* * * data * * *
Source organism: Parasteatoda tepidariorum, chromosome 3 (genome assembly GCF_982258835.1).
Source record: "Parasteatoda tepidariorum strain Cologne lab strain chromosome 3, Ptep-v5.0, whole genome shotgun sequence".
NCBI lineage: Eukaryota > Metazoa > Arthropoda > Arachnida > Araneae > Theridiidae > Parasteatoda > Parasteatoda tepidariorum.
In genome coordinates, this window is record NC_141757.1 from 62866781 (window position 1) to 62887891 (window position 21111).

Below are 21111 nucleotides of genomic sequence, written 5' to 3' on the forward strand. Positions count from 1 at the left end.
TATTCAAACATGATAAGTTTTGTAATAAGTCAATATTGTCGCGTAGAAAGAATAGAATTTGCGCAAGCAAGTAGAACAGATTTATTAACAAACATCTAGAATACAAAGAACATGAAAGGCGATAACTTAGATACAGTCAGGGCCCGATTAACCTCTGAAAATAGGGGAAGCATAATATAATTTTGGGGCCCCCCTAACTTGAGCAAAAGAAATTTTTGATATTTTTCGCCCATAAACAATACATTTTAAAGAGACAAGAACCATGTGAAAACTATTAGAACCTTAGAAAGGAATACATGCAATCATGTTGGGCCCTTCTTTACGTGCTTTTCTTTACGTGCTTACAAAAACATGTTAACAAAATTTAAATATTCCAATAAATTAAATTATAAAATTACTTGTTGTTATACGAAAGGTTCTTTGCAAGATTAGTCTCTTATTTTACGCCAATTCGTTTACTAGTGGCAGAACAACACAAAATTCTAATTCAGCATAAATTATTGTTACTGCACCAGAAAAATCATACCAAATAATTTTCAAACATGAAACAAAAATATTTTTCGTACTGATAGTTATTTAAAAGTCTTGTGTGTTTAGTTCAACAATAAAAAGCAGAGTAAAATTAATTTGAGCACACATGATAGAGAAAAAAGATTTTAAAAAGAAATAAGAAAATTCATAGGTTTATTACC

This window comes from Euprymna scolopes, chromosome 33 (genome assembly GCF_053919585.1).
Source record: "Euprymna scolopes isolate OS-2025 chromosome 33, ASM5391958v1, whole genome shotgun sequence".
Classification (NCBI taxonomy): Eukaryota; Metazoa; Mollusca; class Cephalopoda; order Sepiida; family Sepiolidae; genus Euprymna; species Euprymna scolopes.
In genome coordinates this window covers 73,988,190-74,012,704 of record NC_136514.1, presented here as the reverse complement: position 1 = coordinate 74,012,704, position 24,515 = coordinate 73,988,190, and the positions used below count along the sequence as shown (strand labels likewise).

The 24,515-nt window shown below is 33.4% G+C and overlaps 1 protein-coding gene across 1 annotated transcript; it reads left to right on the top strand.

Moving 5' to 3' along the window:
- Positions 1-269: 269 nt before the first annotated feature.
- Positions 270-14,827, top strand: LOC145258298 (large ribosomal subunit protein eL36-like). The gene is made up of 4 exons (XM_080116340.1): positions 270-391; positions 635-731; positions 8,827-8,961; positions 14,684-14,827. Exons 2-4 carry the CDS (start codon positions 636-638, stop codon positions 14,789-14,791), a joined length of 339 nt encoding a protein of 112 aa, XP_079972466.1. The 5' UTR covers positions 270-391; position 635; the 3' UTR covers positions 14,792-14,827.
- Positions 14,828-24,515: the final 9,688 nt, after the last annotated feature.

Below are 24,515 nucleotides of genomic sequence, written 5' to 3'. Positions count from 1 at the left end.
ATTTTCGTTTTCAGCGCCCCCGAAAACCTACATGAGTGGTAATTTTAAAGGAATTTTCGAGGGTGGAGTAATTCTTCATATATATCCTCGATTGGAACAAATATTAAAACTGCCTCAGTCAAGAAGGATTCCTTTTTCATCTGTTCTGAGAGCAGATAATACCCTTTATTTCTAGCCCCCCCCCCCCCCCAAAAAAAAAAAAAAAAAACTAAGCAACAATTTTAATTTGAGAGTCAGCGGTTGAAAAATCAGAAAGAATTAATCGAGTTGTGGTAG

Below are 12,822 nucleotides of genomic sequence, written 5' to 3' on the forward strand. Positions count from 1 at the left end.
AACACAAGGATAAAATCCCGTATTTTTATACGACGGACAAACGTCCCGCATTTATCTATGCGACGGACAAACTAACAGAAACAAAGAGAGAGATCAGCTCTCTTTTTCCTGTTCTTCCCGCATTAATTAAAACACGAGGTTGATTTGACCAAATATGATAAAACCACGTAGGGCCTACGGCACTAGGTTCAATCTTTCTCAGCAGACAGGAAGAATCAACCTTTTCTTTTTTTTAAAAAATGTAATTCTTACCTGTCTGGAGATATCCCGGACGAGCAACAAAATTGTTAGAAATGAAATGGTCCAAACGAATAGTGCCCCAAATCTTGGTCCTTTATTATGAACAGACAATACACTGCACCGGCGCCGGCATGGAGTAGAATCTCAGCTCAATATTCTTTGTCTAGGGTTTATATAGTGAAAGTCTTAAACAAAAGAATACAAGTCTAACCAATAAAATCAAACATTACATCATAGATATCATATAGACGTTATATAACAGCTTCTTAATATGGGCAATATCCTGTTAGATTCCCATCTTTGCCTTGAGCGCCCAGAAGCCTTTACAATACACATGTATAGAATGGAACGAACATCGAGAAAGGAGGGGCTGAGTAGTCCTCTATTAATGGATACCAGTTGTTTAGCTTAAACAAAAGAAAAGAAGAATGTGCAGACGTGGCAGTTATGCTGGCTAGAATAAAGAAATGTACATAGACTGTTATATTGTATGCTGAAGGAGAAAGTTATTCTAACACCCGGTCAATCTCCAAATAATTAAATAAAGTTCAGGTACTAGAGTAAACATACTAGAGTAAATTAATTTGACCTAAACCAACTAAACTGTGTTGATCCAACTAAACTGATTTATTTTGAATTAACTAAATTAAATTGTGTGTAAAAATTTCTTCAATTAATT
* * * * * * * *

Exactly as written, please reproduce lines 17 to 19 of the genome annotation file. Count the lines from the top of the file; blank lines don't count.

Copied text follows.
ATTTTCGTTTTCAGCGCCCCCGAAAACCTACATGAGTGGTAATTTTAAAGGAATTTTCGAGGGTGGAGTAATTCTTCATATATATCCTCGATTGGAACAAATATTAAAACTGCCTCAGTCAAGAAGGATTCCTTTTTCATCTGTTCTGAGAGCAGATAATACCCTTTATTTCTAGCCCCCCCCCCCCCCCAAAAAAAAAAAAAAAAAACTAAGCAACAATTTTAATTTGAGAGTCAGCGGTTGAAAAATCAGAAAGAATTAATCGAGTTGTGGTAG

Below are 12,822 nucleotides of genomic sequence, written 5' to 3' on the forward strand. Positions count from 1 at the left end.
AACACAAGGATAAAATCCCGTATTTTTATACGACGGACAAACGTCCCGCATTTATCTATGCGACGGACAAACTAACAGAAACAAAGAGAGAGATCAGCTCTCTTTTTCCTGTTCTTCCCGCATTAATTAAAACACGAGGTTGATTTGACCAAATATGATAAAACCACGTAGGGCCTACGGCACTAGGTTCAATCTTTCTCAGCAGACAGGAAGAATCAACCTTTTCTTTTTTTTAAAAAATGTAATTCTTACCTGTCTGGAGATATCCCGGACGAGCAACAAAATTGTTAGAAATGAAATGGTCCAAACGAATAGTGCCCCAAATCTTGGTCCTTTATTATGAACAGACAATACACTGCACCGGCGCCGGCATGGAGTAGAATCTCAGCTCAATATTCTTTGTCTAGGGTTTATATAGTGAAAGTCTTAAACAAAAGAATACAAGTCTAACCAATAAAATCAAACATTACATCATAGATATCATATAGACGTTATATAACAGCTTCTTAATATGGGCAATATCCTGTTAGATTCCCATCTTTGCCTTGAGCGCCCAGAAGCCTTTACAATACACATGTATAGAATGGAACGAACATCGAGAAAGGAGGGGCTGAGTAGTCCTCTATTAATGGATACCAGTTGTTTAGCTTAAACAAAAGAAAAGAAGAATGTGCAGACGTGGCAGTTATGCTGGCTAGAATAAAGAAATGTACATAGACTGTTATATTGTATGCTGAAGGAGAAAGTTATTCTAACACCCGGTCAATCTCCAAATAATTAAATAAAGTTCAGGTACTAGAGTAAACATACTAGAGTAAATTAATTTGACCTAAACCAACTAAACTGTGTTGATCCAACTAAACTGATTTATTTTGAATTAACTAAATTAAATTGTGTGTAAAAATTTCTTCAATTAATT